The examples in Regs. Sec. 1.482-2(e)(2)(ii) address the issue of whether differences between the controlled and uncontrolled sales are material enough to render such sales noncomparable. See the summary chart above.

The critical factor is whether the differences between the controlled and uncontrolled sales have a definite and reasonably ascertainable effect on price. If so, the comparable uncontrolled price method applies. If not, the comparable uncontrolled price method does not apply. Generally speaking, if the differences may be measured in dollars, it follows that such differences have a reasonably ascertainable effect on price.

Resale price method: Under the resale price method, the arm's-length price of a controlled sale is equal to the applicable resale price reduced by an appropriate markup.(29) An appropriate markup is computed by multiplying the applicable resale price by the appropriate markup percentage. Example 1: One member of a group of controlled entities sells properties to another member, which resells the property in uncontrolled sales. If the applicable resale price of the property involved in the uncontrolled sale is $100 and the appropriate markup percentage for resale by the buyer is 20%, the arm's-length price of the controlled sale is $80 ($100 - (0.20 x $100)).(30) A typical situation in which the resale price method may be required occurs when a manufacturer sells products to a related distributor, which, without further processing, resells the products in uncontrolled transactions.

The resale price method must be used to compute an arm's-length price of a controlled sale if all of the following circumstances exist. * There are no comparable uncontrolled sales. * An applicable resale price is available for resales made within a reasonable time before or after the time of the controlled sale. * The buyer (reseller) has not added more than an insubstantial amount to the value of the property by physically altering the product before resale. * The buyer (reseller) has not added more than an insubstantial amount to the value of the property by using intangible property.(31)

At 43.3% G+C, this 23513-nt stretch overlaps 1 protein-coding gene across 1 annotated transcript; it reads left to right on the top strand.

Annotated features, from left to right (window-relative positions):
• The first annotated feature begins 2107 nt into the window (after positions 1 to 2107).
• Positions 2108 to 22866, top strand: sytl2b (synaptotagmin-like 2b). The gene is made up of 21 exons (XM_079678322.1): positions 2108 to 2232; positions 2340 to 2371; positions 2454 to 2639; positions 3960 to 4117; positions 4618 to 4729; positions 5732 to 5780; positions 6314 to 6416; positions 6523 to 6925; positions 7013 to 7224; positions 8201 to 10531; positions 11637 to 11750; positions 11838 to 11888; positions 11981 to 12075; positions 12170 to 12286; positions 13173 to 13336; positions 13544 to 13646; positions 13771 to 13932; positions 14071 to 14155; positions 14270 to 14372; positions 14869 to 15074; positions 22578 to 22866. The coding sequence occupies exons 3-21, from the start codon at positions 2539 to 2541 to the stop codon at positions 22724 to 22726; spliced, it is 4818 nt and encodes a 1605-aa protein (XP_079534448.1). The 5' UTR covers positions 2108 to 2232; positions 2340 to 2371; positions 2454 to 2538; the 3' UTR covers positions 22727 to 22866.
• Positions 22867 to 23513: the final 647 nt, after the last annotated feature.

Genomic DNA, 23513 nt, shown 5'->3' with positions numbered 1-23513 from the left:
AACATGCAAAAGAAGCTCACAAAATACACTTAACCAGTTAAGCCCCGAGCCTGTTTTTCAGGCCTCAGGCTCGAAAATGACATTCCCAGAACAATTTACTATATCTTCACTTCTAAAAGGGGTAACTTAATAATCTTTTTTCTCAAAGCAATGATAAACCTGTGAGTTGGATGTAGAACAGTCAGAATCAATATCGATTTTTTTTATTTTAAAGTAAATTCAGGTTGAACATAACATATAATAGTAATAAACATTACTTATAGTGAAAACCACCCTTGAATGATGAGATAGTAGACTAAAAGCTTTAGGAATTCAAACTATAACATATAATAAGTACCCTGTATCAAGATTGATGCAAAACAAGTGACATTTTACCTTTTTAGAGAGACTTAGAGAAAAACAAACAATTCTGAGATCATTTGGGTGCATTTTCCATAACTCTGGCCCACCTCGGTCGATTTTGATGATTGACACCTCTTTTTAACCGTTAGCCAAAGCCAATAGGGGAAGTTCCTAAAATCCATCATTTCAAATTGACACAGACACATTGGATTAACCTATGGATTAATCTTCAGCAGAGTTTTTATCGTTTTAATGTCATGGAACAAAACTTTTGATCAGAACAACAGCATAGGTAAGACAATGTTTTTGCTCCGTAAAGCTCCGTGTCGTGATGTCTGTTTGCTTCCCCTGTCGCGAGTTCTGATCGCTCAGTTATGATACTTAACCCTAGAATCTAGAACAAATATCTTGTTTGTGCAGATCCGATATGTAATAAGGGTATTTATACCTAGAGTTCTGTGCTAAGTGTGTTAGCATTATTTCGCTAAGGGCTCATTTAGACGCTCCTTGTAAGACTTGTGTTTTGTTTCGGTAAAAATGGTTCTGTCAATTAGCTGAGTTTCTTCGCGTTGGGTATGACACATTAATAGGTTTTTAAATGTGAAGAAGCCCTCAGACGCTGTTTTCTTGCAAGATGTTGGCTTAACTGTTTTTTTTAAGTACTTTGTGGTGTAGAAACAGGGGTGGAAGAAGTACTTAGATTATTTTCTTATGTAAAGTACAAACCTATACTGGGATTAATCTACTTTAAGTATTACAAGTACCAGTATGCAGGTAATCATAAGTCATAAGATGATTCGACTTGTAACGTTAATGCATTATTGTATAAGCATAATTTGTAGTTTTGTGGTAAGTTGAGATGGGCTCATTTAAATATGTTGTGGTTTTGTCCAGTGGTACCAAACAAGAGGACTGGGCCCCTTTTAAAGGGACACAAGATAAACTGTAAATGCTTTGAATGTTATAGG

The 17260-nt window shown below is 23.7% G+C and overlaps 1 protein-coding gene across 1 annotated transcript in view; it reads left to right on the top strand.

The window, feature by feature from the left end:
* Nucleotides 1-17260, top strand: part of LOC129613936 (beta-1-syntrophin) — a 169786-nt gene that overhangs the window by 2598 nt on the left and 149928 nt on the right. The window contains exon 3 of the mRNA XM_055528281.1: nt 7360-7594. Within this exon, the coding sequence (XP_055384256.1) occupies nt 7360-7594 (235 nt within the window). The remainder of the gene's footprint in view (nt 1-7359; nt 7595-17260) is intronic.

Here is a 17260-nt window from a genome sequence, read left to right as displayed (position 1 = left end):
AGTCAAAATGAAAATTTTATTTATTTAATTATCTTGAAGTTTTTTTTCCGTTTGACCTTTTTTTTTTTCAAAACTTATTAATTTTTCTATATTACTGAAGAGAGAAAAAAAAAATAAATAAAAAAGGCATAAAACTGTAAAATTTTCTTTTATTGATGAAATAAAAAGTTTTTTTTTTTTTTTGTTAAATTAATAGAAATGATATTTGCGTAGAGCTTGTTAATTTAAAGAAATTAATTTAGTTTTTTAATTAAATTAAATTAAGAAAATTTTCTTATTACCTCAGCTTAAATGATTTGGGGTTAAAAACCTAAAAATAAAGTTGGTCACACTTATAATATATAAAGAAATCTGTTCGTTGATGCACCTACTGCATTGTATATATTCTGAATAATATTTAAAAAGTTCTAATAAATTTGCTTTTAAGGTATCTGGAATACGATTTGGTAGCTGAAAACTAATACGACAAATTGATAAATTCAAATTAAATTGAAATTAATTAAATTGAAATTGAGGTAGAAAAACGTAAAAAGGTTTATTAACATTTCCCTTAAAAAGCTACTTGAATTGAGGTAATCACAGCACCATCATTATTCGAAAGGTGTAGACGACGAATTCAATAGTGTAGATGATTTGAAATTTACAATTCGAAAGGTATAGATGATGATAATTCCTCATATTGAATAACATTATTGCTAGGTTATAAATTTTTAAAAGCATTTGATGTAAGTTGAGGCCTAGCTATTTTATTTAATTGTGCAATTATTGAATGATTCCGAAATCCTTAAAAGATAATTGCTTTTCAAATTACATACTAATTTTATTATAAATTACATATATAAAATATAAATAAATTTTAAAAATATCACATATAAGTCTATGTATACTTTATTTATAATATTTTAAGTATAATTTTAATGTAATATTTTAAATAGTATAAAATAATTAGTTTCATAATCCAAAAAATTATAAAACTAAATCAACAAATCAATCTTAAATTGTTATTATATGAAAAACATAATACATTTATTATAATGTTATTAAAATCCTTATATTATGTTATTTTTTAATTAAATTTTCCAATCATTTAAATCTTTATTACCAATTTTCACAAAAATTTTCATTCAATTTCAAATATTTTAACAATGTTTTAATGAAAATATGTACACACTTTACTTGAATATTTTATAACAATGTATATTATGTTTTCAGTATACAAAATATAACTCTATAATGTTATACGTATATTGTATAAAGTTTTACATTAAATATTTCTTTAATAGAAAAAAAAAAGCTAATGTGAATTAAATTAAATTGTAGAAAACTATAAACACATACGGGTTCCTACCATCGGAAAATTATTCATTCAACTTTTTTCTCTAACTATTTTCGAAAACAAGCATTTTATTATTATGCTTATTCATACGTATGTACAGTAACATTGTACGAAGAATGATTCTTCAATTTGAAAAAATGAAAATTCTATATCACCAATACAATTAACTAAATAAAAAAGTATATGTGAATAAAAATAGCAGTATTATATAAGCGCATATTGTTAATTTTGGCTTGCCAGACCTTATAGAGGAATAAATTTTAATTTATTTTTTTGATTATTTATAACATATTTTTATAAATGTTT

The "applicable resale price" is the price "at which it is anticipated that property purchased in the controlled sale will be resold by the buyer in an uncontrolled sale."(32)

The appropriate markup percentage is equal to the percentage of gross profit (expressed as a percentage of sales) earned by the buyer (reseller) on the property's resale that is most similar to the applicable resale of the property involved in the controlled sale.(33) Further, in determining an arm's-length price, an appropriate adjustment must be made to reflect any material differences between the uncontrolled purchases and resales used as the basis for calculating the appropriate markup percentage and resales of property involved in the controlled sale.(34)

Cost plus method: Under the cost plus pricing method, the arm's-length price of a controlled sale of property is computed by adding to the cost of producing the property an amount equal to that cost multiplied by the appropriate gross profit percentage.(35) The appropriate gross profit percentage is equal to the gross profit percentage (expressed as a percentage of cost) earned by the seller on the uncontrolled sale that is most similar to the controlled sale in question.(36) A typical situation in which the cost plus method may be appropriate occurs when a manufacturer sells products to a related entity that performs substantial manufacturing, assembly or other processing of the product, or adds significant value through its use of intangible property before the resale in uncontrolled transactions.